Dozens of Jewish settlers and Israeli forces on Tuesday forced their way into Jerusalem’s flashpoint Al-Aqsa Mosque compound following calls by Jewish settler leaders to converge on the site to mark the Jewish Yom Kippur holiday, according to a Palestinian official.
“At least 160 Jewish settlers backed by Israeli police have entered the Al-Aqsa Mosque through Al-Mugharbeh gate since the morning,” Sheikh Azzam al-Khatib, head of the Jordan-run Organization for Muslim Endowments and Al-Aqsa Affairs, told Anadolu Agency.
“Settlers toured the complex, passing by the Al-Qibali and Dome of the Rock mosques, where they performed Talmudic rituals before leaving through the Al-Rahemah and Al-Silsila gates,” he said.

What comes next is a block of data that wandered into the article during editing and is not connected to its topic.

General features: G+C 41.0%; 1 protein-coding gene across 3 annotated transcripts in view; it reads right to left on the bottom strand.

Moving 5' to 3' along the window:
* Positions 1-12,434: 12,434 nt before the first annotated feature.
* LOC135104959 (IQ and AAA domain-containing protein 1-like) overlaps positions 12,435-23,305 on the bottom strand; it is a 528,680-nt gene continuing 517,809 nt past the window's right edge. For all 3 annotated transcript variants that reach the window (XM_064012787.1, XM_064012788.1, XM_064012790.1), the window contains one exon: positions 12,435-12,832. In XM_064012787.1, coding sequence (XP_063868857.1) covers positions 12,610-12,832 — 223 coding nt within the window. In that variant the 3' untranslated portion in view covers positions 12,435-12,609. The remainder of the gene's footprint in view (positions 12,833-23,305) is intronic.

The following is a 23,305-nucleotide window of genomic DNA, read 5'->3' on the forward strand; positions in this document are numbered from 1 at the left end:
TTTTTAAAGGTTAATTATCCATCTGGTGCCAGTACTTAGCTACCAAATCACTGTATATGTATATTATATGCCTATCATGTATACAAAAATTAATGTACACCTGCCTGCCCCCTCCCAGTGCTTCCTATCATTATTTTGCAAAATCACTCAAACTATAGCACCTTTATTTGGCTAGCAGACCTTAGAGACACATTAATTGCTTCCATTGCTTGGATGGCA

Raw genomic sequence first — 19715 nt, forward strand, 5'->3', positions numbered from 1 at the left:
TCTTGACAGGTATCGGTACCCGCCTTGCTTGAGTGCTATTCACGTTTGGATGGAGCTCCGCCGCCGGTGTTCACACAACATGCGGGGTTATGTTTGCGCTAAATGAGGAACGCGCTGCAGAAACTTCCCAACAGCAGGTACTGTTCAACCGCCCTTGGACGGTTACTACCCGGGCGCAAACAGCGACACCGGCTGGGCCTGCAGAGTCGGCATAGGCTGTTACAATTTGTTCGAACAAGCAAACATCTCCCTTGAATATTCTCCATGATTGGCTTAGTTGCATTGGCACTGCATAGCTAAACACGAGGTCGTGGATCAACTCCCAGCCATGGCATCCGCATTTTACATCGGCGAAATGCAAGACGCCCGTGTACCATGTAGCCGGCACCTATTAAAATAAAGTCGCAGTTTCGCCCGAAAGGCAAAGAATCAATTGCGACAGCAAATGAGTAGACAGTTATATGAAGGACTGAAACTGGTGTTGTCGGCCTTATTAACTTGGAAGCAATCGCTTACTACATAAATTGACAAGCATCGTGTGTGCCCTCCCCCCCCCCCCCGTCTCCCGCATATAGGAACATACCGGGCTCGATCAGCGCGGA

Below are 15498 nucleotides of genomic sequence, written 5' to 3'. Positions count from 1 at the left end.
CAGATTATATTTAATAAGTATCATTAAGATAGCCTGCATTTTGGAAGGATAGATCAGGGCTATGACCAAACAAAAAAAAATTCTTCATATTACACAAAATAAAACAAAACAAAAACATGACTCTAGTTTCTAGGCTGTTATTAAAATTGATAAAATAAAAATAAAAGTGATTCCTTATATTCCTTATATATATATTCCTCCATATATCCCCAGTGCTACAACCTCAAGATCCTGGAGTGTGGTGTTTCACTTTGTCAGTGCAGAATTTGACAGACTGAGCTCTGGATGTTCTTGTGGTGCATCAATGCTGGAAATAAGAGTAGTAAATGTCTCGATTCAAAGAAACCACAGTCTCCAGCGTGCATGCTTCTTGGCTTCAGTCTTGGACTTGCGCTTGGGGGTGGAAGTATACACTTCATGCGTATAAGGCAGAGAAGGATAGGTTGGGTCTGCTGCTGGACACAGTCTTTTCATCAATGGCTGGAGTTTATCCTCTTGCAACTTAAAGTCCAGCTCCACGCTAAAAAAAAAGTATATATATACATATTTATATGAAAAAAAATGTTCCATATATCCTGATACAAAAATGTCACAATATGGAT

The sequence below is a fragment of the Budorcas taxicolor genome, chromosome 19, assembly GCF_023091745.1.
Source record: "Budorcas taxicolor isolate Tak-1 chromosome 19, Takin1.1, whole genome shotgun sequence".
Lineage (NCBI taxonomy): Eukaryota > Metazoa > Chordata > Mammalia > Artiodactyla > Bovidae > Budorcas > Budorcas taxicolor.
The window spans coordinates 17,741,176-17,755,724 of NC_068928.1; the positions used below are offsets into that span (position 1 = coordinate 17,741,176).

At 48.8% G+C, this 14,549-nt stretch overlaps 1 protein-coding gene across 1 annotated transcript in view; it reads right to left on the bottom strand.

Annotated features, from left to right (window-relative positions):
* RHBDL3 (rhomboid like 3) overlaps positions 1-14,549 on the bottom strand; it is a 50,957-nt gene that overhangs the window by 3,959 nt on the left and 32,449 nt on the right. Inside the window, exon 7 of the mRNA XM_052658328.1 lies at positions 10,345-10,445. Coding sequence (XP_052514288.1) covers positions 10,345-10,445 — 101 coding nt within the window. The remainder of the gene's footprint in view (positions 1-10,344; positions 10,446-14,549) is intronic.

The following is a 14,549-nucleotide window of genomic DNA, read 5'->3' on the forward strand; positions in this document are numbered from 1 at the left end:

Al-Khatib also noted that the Israeli authorities had restricted the entry of Muslim worshipers into the Al-Aqsa Mosque compound, while allowing the entry of dozens of Jewish settlers.
Israeli troops, he said, had banned Palestinian men from entering the site while assaulting others near the Al-Silsila gate.
Earlier this week, Jewish extremist groups called on supporters to converge on Al-Aqsa on Tuesday to mark the Jewish Yom Kippur holiday, considered the holiest day on the Jewish calendar.
For Muslims, Al-Aqsa represents the world’s third holiest site. Jews, for their part, refer to the area as the “Temple Mount,” claiming it was the site of two Jewish temples in ancient times.
In September 2000, a visit to Al-Aqsa by controversial Israeli politician Ariel Sharon sparked what later became known as the “Second Intifada,” a popular uprising against the Israeli occupation of Palestinian land in which thousands of Palestinians were killed.
Israel occupied East Jerusalem — in which the Al-Aqsa is located — during the 1967 Middle East War. It formally annexed the entire city in 1980, claiming it as its capital — a move never recognized by the international community.